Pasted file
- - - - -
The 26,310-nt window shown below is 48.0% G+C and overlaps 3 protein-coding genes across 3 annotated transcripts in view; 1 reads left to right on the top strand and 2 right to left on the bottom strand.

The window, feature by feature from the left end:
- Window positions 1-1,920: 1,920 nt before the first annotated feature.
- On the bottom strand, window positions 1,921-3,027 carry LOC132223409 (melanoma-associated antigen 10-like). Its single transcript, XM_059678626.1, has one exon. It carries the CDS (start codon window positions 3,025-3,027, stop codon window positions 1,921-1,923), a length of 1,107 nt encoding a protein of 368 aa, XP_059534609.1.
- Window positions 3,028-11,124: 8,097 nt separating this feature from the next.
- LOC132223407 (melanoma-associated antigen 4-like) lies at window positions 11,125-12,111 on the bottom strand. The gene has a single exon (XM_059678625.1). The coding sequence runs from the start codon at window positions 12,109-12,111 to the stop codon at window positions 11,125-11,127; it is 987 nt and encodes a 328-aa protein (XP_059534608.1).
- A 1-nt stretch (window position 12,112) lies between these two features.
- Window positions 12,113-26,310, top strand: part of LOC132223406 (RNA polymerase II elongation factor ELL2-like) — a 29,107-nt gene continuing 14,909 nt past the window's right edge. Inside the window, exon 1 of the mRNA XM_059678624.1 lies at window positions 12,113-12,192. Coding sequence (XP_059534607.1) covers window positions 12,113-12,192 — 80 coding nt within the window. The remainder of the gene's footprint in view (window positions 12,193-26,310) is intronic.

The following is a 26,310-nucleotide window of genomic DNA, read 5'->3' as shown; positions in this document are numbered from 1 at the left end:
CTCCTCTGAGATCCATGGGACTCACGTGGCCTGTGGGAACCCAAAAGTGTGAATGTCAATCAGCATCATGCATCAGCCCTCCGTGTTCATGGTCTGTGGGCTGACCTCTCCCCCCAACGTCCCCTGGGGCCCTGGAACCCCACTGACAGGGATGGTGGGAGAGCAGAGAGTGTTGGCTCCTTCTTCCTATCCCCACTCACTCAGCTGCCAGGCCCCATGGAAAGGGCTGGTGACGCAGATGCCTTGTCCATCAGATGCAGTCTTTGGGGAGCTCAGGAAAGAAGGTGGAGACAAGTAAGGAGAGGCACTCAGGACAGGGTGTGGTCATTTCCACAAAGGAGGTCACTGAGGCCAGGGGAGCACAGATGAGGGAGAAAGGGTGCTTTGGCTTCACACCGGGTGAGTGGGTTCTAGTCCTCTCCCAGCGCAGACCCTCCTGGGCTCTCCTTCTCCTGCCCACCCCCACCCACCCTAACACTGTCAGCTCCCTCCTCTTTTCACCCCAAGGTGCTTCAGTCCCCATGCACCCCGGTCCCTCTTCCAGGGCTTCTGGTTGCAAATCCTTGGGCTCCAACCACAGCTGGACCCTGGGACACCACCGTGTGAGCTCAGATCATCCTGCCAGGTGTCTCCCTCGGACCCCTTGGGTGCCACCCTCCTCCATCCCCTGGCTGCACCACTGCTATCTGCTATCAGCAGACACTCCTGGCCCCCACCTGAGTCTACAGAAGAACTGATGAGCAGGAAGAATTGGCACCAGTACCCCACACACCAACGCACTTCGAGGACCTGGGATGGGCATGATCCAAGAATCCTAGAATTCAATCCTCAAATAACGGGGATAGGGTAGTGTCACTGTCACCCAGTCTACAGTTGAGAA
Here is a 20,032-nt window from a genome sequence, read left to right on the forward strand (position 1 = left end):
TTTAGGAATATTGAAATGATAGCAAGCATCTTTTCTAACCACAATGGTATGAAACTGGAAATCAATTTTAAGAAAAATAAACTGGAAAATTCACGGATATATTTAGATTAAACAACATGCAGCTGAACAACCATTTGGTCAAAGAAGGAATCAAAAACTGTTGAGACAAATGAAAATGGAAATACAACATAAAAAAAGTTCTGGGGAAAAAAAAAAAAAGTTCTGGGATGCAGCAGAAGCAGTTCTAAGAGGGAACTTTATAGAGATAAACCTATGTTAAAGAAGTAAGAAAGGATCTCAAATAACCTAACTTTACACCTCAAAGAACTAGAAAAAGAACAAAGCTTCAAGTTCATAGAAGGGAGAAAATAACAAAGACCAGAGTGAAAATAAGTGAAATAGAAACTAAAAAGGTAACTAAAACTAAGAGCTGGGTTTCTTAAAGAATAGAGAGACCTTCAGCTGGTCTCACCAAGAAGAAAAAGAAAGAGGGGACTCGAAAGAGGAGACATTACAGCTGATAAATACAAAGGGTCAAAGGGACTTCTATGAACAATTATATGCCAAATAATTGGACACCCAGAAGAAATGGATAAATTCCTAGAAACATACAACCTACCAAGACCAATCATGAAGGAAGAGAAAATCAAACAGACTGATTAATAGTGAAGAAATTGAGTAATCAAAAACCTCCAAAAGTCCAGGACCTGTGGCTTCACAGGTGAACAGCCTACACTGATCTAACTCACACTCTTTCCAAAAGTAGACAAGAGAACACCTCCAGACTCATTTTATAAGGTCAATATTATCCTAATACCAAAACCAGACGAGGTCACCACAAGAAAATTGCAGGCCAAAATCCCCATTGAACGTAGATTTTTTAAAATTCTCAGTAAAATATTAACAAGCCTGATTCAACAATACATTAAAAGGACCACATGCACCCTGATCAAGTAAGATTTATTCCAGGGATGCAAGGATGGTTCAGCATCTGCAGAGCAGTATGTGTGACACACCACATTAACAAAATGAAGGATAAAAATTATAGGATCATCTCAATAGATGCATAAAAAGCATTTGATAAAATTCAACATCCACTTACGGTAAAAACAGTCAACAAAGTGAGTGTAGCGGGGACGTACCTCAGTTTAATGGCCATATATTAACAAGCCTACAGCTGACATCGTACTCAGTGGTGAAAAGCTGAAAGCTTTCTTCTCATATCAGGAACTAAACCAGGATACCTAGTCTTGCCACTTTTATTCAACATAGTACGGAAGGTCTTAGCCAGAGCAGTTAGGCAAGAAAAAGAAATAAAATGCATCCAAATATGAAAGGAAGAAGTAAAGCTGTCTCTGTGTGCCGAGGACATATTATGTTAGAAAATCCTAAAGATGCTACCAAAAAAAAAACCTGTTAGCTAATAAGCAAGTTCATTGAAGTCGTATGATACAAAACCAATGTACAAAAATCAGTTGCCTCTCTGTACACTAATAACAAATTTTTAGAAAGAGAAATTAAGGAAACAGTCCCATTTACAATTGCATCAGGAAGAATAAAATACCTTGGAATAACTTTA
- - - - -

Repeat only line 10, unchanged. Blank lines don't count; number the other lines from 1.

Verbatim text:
CTCCTCTGAGATCCATGGGACTCACGTGGCCTGTGGGAACCCAAAAGTGTGAATGTCAATCAGCATCATGCATCAGCCCTCCGTGTTCATGGTCTGTGGGCTGACCTCTCCCCCCAACGTCCCCTGGGGCCCTGGAACCCCACTGACAGGGATGGTGGGAGAGCAGAGAGTGTTGGCTCCTTCTTCCTATCCCCACTCACTCAGCTGCCAGGCCCCATGGAAAGGGCTGGTGACGCAGATGCCTTGTCCATCAGATGCAGTCTTTGGGGAGCTCAGGAAAGAAGGTGGAGACAAGTAAGGAGAGGCACTCAGGACAGGGTGTGGTCATTTCCACAAAGGAGGTCACTGAGGCCAGGGGAGCACAGATGAGGGAGAAAGGGTGCTTTGGCTTCACACCGGGTGAGTGGGTTCTAGTCCTCTCCCAGCGCAGACCCTCCTGGGCTCTCCTTCTCCTGCCCACCCCCACCCACCCTAACACTGTCAGCTCCCTCCTCTTTTCACCCCAAGGTGCTTCAGTCCCCATGCACCCCGGTCCCTCTTCCAGGGCTTCTGGTTGCAAATCCTTGGGCTCCAACCACAGCTGGACCCTGGGACACCACCGTGTGAGCTCAGATCATCCTGCCAGGTGTCTCCCTCGGACCCCTTGGGTGCCACCCTCCTCCATCCCCTGGCTGCACCACTGCTATCTGCTATCAGCAGACACTCCTGGCCCCCACCTGAGTCTACAGAAGAACTGATGAGCAGGAAGAATTGGCACCAGTACCCCACACACCAACGCACTTCGAGGACCTGGGATGGGCATGATCCAAGAATCCTAGAATTCAATCCTCAAATAACGGGGATAGGGTAGTGTCACTGTCACCCAGTCTACAGTTGAGAA